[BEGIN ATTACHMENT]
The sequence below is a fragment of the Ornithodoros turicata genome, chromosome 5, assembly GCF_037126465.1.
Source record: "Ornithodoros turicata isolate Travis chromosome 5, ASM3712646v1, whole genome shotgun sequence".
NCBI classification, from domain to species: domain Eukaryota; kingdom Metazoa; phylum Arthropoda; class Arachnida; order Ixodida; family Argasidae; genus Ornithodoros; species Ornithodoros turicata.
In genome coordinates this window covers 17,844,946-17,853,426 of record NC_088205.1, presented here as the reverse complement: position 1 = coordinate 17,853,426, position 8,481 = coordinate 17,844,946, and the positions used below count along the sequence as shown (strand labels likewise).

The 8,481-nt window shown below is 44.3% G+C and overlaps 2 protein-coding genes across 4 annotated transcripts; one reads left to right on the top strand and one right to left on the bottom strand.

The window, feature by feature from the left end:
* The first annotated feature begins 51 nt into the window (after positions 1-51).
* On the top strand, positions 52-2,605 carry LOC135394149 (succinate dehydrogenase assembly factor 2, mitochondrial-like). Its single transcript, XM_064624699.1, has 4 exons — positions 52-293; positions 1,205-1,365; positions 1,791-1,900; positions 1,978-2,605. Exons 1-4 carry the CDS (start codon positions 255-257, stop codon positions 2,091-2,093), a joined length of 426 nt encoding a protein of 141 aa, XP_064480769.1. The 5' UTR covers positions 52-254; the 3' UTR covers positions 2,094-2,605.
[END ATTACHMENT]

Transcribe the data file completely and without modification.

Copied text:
The sequence below is a fragment of the Ornithodoros turicata genome, chromosome 5, assembly GCF_037126465.1.
Source record: "Ornithodoros turicata isolate Travis chromosome 5, ASM3712646v1, whole genome shotgun sequence".
NCBI classification, from domain to species: domain Eukaryota; kingdom Metazoa; phylum Arthropoda; class Arachnida; order Ixodida; family Argasidae; genus Ornithodoros; species Ornithodoros turicata.
In genome coordinates this window covers 17,844,946-17,853,426 of record NC_088205.1, presented here as the reverse complement: position 1 = coordinate 17,853,426, position 8,481 = coordinate 17,844,946, and the positions used below count along the sequence as shown (strand labels likewise).

The 8,481-nt window shown below is 44.3% G+C and overlaps 2 protein-coding genes across 4 annotated transcripts; one reads left to right on the top strand and one right to left on the bottom strand.

The window, feature by feature from the left end:
* The first annotated feature begins 51 nt into the window (after positions 1-51).
* On the top strand, positions 52-2,605 carry LOC135394149 (succinate dehydrogenase assembly factor 2, mitochondrial-like). Its single transcript, XM_064624699.1, has 4 exons — positions 52-293; positions 1,205-1,365; positions 1,791-1,900; positions 1,978-2,605. Exons 1-4 carry the CDS (start codon positions 255-257, stop codon positions 2,091-2,093), a joined length of 426 nt encoding a protein of 141 aa, XP_064480769.1. The 5' UTR covers positions 52-254; the 3' UTR covers positions 2,094-2,605.